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Updated: April 17, 2020

Big banks built a $35 billion fortress to protect against coronavirus bankruptcies and defaults

Photo | Contributed A Wells Fargo branch.

Officials in Washington are trying hard to minimize the amount of bankruptcies, defaults and foreclosures caused by the coronavirus pandemic. America's big banks are planning for the worst anyway.

Bank of America, JPMorgan Chase, Citigroup, Wells Fargo and US Bancorp have set aside an additional $35 billion during the first quarter to cushion against loans that go bust, according to a tally by Edward Jones.

That unprecedented sum underscores the magnitude of the economic shock, vast uncertainty over the shape of a recovery and a new accounting standard that requires banks to project losses over the life of loans.

"I've never seen anything like this. It's pretty amazing," said James Shanahan, banking analyst at Edward Jones.

JPMorgan, America's largest bank, reported a 69% plunge in first-quarter profit because it set aside a hefty $6.8 billion worth of reserves, largely to insulate against coronavirus-related defaults.

Unlike the Great Recession, which played out over many quarters, this crisis came all at once. That required a swift response from banks.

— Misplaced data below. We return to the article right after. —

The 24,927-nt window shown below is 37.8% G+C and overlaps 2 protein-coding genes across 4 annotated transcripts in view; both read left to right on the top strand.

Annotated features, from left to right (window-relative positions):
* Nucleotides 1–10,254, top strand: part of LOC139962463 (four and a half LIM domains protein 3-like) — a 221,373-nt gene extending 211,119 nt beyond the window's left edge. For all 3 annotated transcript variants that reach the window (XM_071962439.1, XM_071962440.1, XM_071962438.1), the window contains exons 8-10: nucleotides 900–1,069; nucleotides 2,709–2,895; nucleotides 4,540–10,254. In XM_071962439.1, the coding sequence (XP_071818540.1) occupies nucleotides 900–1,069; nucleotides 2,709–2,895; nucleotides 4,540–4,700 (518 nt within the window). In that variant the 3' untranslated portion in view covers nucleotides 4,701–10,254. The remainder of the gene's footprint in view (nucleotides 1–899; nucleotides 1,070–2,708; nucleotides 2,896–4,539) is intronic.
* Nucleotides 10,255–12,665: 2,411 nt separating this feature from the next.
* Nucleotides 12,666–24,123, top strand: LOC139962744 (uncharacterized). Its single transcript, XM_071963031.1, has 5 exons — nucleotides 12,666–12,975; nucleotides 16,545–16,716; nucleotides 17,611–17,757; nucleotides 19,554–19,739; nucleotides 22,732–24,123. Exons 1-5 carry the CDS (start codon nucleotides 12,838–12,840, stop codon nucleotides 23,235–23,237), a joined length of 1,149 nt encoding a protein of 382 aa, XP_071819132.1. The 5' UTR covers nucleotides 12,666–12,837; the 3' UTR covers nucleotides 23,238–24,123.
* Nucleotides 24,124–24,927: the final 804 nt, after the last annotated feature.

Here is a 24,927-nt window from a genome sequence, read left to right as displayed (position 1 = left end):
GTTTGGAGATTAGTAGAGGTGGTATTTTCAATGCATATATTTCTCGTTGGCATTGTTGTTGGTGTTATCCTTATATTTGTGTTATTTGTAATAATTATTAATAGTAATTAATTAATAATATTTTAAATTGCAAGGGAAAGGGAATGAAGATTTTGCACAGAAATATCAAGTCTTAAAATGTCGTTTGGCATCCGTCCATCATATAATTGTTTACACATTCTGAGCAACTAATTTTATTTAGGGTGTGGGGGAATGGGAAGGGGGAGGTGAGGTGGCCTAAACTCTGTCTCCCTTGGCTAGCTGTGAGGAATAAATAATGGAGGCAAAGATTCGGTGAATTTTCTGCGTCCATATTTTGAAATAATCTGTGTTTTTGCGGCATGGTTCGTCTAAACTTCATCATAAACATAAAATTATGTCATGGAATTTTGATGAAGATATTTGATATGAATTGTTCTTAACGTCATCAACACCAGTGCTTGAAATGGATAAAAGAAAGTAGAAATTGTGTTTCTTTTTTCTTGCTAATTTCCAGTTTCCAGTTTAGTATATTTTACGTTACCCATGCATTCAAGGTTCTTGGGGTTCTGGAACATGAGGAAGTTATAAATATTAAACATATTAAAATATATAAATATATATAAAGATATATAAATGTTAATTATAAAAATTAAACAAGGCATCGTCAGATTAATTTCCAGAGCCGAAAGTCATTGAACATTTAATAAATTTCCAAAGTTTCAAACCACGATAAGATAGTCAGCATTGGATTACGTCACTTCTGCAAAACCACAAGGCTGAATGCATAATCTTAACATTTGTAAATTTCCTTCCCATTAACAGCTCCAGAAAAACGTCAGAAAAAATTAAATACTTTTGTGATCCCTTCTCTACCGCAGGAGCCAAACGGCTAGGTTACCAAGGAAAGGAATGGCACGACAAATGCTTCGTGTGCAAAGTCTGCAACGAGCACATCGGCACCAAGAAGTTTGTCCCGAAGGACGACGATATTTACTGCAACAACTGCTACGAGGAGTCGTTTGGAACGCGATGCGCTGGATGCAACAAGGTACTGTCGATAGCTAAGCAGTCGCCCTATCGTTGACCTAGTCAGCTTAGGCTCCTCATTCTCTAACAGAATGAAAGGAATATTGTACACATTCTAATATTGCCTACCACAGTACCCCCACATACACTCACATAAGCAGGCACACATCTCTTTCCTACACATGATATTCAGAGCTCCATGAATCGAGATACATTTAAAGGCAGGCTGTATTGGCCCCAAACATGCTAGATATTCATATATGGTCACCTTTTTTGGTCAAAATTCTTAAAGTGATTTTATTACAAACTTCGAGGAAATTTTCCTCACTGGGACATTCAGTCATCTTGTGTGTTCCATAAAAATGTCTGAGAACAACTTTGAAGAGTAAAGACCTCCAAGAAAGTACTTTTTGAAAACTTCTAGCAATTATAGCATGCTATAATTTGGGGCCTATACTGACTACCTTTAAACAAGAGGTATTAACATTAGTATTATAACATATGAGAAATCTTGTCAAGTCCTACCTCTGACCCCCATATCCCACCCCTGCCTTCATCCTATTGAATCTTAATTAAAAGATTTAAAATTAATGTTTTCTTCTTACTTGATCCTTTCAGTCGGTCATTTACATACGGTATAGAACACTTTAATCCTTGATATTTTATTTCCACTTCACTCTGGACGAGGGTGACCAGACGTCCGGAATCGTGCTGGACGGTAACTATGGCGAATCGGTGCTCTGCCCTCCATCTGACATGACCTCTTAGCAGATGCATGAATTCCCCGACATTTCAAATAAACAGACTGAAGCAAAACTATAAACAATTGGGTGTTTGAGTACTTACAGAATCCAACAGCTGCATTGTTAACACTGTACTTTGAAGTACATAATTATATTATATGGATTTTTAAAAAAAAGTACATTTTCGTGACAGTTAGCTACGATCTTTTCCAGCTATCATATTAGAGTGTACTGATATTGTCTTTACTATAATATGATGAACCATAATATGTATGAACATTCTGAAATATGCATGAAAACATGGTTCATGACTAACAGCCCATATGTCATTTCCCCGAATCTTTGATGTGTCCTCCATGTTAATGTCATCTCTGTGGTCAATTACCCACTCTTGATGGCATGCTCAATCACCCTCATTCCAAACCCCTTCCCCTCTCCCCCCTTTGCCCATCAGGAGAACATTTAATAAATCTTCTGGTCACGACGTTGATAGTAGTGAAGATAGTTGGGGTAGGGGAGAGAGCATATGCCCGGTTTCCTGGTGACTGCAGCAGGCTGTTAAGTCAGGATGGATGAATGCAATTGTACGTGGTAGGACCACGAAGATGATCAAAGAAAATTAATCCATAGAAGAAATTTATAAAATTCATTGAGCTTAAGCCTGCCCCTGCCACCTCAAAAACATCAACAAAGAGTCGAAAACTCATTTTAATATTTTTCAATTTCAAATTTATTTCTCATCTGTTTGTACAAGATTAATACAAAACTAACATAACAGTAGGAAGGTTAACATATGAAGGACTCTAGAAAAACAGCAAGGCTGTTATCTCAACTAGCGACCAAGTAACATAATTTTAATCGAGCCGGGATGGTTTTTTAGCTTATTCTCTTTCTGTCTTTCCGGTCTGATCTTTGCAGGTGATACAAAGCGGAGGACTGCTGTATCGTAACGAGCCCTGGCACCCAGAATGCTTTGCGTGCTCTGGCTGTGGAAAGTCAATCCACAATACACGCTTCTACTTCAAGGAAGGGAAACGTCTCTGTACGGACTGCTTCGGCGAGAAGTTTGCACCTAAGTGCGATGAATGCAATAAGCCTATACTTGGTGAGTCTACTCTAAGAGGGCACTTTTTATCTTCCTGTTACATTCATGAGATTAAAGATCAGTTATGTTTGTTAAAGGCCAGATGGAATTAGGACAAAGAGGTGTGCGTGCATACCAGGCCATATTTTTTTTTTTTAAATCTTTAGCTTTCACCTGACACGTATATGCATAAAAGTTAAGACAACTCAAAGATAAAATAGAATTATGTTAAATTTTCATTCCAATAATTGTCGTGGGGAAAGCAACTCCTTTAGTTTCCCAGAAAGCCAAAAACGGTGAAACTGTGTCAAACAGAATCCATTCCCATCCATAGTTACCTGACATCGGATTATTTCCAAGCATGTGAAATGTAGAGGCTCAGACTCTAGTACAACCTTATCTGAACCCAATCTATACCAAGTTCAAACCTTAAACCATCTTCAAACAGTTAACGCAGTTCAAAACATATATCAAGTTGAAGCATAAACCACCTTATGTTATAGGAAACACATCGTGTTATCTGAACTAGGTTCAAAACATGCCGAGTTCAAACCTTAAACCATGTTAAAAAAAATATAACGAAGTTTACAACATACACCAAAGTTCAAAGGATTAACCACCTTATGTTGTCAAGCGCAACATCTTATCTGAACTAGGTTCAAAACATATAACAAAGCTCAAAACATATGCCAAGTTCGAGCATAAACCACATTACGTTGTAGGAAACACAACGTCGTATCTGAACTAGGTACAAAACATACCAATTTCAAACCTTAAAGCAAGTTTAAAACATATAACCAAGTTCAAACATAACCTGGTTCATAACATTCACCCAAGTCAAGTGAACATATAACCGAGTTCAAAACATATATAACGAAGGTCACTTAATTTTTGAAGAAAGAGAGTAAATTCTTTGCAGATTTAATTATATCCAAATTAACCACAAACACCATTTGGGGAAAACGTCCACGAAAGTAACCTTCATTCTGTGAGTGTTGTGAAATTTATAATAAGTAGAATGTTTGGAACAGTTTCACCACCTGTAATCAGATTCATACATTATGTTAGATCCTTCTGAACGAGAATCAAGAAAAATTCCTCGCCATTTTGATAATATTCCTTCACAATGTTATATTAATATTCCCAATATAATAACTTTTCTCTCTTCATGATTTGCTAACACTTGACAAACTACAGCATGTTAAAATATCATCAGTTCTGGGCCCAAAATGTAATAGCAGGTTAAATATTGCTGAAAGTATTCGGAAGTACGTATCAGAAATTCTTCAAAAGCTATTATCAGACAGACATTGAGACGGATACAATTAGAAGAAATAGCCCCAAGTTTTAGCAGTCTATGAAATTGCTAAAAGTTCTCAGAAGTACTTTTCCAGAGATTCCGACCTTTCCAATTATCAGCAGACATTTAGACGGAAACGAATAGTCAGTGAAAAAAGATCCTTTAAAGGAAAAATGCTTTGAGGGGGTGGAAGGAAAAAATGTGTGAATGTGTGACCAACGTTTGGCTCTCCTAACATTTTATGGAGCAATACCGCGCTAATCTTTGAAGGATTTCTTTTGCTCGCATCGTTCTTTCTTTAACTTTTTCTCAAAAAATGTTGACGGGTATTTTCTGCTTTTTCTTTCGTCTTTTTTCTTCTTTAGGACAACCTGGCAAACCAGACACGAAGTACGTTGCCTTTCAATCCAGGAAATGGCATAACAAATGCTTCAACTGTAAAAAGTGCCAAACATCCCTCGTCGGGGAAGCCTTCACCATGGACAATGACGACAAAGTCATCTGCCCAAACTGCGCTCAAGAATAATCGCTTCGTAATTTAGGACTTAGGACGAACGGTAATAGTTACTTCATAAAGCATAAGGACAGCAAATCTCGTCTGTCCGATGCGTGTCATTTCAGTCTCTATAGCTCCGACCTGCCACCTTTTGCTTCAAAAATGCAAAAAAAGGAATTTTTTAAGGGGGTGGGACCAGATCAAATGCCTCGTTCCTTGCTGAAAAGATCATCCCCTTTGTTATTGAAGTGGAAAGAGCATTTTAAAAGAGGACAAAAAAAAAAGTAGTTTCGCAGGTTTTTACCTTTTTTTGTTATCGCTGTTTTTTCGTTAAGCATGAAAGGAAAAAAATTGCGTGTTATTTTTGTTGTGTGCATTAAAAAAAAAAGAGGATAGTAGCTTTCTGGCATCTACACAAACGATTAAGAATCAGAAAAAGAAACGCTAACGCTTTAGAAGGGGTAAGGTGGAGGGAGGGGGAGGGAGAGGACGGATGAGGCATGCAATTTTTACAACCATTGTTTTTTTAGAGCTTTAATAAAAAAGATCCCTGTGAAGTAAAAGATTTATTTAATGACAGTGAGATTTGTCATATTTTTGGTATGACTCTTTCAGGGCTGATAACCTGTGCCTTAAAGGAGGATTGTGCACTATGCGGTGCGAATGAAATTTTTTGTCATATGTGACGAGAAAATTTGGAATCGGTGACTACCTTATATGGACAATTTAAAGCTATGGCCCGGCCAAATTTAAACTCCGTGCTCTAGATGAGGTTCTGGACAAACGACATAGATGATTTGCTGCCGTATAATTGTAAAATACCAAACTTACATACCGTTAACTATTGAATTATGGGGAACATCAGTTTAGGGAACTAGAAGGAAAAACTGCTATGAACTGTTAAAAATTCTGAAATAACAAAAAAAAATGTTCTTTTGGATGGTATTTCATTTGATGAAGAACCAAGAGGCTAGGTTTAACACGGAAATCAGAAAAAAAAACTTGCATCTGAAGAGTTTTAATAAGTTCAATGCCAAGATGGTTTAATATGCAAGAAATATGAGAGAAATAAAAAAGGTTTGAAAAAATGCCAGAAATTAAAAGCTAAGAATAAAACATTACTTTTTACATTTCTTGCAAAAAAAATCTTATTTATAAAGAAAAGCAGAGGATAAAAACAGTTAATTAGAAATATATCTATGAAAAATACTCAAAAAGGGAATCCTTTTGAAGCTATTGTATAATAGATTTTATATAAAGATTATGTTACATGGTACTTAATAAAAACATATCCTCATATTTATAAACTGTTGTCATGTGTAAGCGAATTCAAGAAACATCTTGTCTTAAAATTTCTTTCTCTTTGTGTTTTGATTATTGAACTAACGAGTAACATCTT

Bank of America, citing the "weaker current and expected economic conditions" increased its loss-absorbing reserves by $3.6 billion.

"We believe deferrals, coupled with government stimulus for individuals and small businesses, should aid in minimizing future losses," Paul Donofrio, chief financial officer at Bank of America, told analysts during a conference call. "Having said that, given the rise in unemployment claims, we do expect consumer losses to increase later this year and potentially into 2021."

More reserves could be ahead

Economists at JPMorgan warn unemployment will spike to 20% and GDP will collapse by an unthinkable 40% during the second quarter.

Beyond the economic shock, the dramatic reserve builds at major US banks were driven by a new accounting standard that took effect January 1. Banks are now required to guard against potential losses during the lifetime of a loan, instead of just over the course of the next year. Naturally, that has forced banks to anticipate even higher losses, amplifying the total reserve build by a collective $11 billion.

No one knows how long parts of the US economy will remain shuttered and how strong the recovery will be once it's reopened.

A drawn-out shutdown will force banks to build even greater reserves.

"The economy will still be in bad shape if we're a still all sheltering in place, restaurants and fitness centers haven't opened up and you can't get a haircut," said Shanahan.

Credit card defaults loom

Total US household debt, including mortgages, climbed to a record $14 trillion last year, exceeding the 2008 peak by $1.5 trillion, according to the New York Federal Reserve.

Banks are bracing for a wave of credit card defaults caused by skyrocketing layoffs. In the last month, 22 million Americans filed for unemployment benefits, marking the largest spike since the Labor Department started tracking this in 1967.

A rapid rise in unemployment is closely linked to credit card losses. Credit cards were already a weak spot before this crisis, marked by a steady increase in delinquencies, especially among younger borrowers in recent years.